(b) (1) No policy form shall be delivered or issued for delivery in this state unless it has been filed with and approved by the superintendent as conforming to the requirements of this chapter and not inconsistent with law. . . . .
The “Rights to Reimbursement” provision in the policy issued to the client’s employer is consistent with New York law and was approved by the Department. Any recovery right of Insurer is in addition to any recoupment that may be available to the insurer providing no-fault benefits in accordance with Insurance Law § 5105.
As noted, the 2007 “Reimbursement Agreement” purports to give the insurer a right of recovery that is not limited to the circumstances set forth in the policy - Namely, the right to recoup amounts paid from a judgment or settlement that are allocated to benefits paid by the insurer. It is a maxim of contract law that the provisions of a contract may not be altered or modified without the consent of all parties thereto. See Bier Pension Plan Trust v. Estate of Schneirson, 74 N.Y. 2d 312, 546 N.Y.S. 2d 824 (1989). Accordingly, the respective rights and obligations of the insurer and the client had been fixed by the time of the accident. The policy provides, with respect to “Policy Changes”:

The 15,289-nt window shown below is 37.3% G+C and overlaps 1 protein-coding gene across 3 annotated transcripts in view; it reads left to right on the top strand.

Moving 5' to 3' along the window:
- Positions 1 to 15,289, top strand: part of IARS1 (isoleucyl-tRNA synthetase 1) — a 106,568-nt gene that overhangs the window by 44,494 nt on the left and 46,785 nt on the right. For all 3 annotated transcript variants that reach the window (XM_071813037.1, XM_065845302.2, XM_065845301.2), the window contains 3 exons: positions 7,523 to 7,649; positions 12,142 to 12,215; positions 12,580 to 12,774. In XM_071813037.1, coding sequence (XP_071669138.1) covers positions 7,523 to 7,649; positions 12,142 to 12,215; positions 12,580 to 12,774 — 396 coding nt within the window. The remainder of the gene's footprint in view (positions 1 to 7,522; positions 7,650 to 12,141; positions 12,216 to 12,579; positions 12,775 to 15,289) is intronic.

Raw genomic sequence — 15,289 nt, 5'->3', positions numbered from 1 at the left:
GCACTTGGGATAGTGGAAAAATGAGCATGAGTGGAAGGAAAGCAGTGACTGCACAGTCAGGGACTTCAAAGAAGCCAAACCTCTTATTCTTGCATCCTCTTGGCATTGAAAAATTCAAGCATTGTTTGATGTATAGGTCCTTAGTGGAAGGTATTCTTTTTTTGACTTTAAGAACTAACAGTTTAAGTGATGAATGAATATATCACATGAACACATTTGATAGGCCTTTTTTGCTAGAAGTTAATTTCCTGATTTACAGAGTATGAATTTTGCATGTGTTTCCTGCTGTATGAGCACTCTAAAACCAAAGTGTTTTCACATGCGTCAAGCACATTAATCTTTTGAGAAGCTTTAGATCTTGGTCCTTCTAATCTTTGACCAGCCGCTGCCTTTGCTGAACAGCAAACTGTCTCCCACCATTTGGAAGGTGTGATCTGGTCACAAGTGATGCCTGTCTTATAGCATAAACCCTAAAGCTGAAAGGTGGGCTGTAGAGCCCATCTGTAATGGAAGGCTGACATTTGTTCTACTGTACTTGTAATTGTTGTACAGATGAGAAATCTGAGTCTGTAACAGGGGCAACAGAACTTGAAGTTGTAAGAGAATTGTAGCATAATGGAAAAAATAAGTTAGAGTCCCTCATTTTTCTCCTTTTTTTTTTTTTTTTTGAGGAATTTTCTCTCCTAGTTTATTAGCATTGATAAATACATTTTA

This policy may be changed in whole or in part. Only an officer of [Insurer] can approve a change. The approval must be in writing and endorsed on or attached to this policy.